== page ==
By now we have gone without showers for three days and are unable to flush our toilets. There are 42 cells with one toilet each, plus one in the day room that has been defecated and urinated in for these three days. I am sure you all reading this can only imagine how awful it smelled. We also had been eating “Johnny sacks” which is comprised of one peanut butter sandwich, one mini box of cereal and around five prunes. Lunch and dinner of course we pot the T.D.C.J. classic bologna sandwich and peanut butter sandwich, again. By the time 1-2 o’clock rolled around we were informed the water would be back on soon. Everyone begin thanking God. Unfortunately, it didn’t take long for our joy to abruptly come to an end. Yes, they did repair the pipe and yes the water was turned back on. But, our genius maintenance workers that the state has so proudly hired, opened up all of the water lines to the buildings at the same time. So, let me enlighten you all to the consequence of this genius action.

In the four buildings, each have three cell blocks. Each cell block contains forty-two cells. Each cell has one toilet plus one in the dayroom. One building has one-hundred twenty-nine, times four buildings is five-hundred sixteen. In the cubicle dorms, there are roughly forty more toilets. This is well over five-hundred and fifty toilets flushing all at the same time. Three days of feces and urine build up makes a man very anxious to get it down the commode as quickly as possible. It took about one minute to stop-up the bar screen in the sewer pipes, leaving all of the waste with nowhere to go. Three days of excrement come gushing back up the drains and toilets, even out of the shower stalls. Within two minutes our entire first row was ankle deep with, for a lack of hatter words to describe it, shit.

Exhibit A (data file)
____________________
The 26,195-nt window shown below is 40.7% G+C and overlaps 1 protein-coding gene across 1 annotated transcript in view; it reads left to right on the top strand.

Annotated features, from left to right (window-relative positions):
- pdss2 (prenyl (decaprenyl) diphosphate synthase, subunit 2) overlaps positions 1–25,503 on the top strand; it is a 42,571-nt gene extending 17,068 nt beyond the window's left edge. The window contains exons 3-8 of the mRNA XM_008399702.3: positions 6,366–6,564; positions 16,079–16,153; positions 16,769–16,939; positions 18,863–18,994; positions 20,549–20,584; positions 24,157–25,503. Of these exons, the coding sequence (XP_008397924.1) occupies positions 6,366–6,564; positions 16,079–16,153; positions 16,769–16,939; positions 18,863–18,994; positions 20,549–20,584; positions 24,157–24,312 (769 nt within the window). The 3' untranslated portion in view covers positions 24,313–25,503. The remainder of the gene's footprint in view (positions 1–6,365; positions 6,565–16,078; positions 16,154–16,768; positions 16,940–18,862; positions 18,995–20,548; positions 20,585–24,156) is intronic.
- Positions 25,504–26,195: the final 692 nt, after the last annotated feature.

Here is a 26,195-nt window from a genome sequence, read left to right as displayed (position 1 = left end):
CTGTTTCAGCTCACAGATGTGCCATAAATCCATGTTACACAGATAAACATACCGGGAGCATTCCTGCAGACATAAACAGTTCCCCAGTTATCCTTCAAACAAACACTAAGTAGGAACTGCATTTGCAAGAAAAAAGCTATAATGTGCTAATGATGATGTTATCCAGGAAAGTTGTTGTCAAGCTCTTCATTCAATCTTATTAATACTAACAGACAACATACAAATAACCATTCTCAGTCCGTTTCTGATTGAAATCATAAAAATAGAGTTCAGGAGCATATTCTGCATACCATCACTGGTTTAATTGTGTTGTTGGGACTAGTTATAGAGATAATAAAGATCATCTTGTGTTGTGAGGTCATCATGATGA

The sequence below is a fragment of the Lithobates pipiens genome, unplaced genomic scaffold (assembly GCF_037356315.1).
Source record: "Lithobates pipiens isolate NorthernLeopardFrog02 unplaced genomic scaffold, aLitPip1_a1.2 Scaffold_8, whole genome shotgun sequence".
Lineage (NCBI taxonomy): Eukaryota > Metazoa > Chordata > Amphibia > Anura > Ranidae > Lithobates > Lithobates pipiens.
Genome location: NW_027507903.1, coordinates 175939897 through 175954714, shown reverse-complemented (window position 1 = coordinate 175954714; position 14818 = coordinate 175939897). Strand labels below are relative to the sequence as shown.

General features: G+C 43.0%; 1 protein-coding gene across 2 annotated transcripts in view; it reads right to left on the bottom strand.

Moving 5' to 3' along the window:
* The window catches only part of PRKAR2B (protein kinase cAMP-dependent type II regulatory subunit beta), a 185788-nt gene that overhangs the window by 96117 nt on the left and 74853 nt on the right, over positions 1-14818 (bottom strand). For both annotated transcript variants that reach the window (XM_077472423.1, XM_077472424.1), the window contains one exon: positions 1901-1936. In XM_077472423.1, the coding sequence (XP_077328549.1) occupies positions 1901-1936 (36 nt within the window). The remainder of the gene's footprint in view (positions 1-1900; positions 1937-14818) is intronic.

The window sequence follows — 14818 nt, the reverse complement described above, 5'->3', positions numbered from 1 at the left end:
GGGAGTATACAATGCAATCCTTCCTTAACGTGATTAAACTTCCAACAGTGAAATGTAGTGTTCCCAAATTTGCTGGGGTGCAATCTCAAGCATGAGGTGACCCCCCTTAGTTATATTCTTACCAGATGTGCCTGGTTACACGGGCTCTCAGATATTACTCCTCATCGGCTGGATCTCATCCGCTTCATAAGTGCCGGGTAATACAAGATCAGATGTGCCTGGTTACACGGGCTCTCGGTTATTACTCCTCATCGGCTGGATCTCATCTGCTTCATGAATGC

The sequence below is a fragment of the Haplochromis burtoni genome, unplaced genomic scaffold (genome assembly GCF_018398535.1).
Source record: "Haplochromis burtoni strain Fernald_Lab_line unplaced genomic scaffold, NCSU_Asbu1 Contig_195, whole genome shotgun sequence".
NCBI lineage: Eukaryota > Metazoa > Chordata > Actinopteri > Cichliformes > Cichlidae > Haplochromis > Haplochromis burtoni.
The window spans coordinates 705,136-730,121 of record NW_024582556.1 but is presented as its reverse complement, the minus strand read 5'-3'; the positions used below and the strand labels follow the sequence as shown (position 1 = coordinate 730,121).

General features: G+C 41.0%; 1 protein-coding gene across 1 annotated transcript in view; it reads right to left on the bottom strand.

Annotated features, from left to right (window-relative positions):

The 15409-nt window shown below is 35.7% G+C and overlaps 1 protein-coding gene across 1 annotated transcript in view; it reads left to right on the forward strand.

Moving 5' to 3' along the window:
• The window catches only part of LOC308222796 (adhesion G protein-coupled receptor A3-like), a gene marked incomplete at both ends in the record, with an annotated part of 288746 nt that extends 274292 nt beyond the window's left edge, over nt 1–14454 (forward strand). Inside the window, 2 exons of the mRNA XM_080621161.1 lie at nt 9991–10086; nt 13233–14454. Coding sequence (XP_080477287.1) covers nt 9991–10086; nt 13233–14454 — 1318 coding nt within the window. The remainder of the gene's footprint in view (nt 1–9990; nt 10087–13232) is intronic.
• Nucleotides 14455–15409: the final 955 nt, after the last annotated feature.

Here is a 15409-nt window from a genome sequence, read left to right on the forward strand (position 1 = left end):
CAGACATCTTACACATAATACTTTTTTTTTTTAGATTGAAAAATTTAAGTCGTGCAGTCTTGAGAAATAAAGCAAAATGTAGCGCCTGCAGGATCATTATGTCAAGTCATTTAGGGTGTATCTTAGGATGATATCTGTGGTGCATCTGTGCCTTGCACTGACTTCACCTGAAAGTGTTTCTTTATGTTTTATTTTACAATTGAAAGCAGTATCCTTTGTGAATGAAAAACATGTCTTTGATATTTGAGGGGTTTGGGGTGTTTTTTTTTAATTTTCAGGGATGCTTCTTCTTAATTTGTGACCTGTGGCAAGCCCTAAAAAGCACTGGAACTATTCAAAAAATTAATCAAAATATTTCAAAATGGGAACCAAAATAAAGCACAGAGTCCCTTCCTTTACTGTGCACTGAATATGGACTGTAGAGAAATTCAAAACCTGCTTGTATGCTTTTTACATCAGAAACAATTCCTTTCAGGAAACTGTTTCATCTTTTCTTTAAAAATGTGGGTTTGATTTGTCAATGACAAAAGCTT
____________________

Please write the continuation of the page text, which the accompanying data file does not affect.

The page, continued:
The odor was so horrible inmates started getting sick. All of the officers were on their radios yelling at these idiots to turn off the water. The manholes on the rec yards looked as though someone had struck oil, sewage was blowing out the tops of them. By the time they did get the water back off the damage had been done. Even the 20 or so feline residents we have here started climbing fences trying to get the hell out.

Let’s take a look at the aftermath of this nightmare. Each cell block has one push broom, one mop and one bucket to use to clean all this up with. My friend Bowleg and I just stood there in disbelief. He said that the maintenance crew were supposed to turn the water on building by building to control the drainage flow. At this time the water was up around our ankles. We looked around the dayroom and to our surprise a lot of the inmates who were blown out of their minds high on K-2, just sat there at the tables gambling, oblivious to the deluge of human waste. We got the push broom and started at my cell pushing the water out while he kept mopping. We would fill the mop bucket up in just a matter of minutes. Since we couldn’t pour it down the drains, we had to haul the bucket outside to dump it. This went on for hours and hours. With the heat index well into the one-hundred twenty-degree mark in the buildings, the smell was absolutely horrible. It was so bad we could hardly breathe.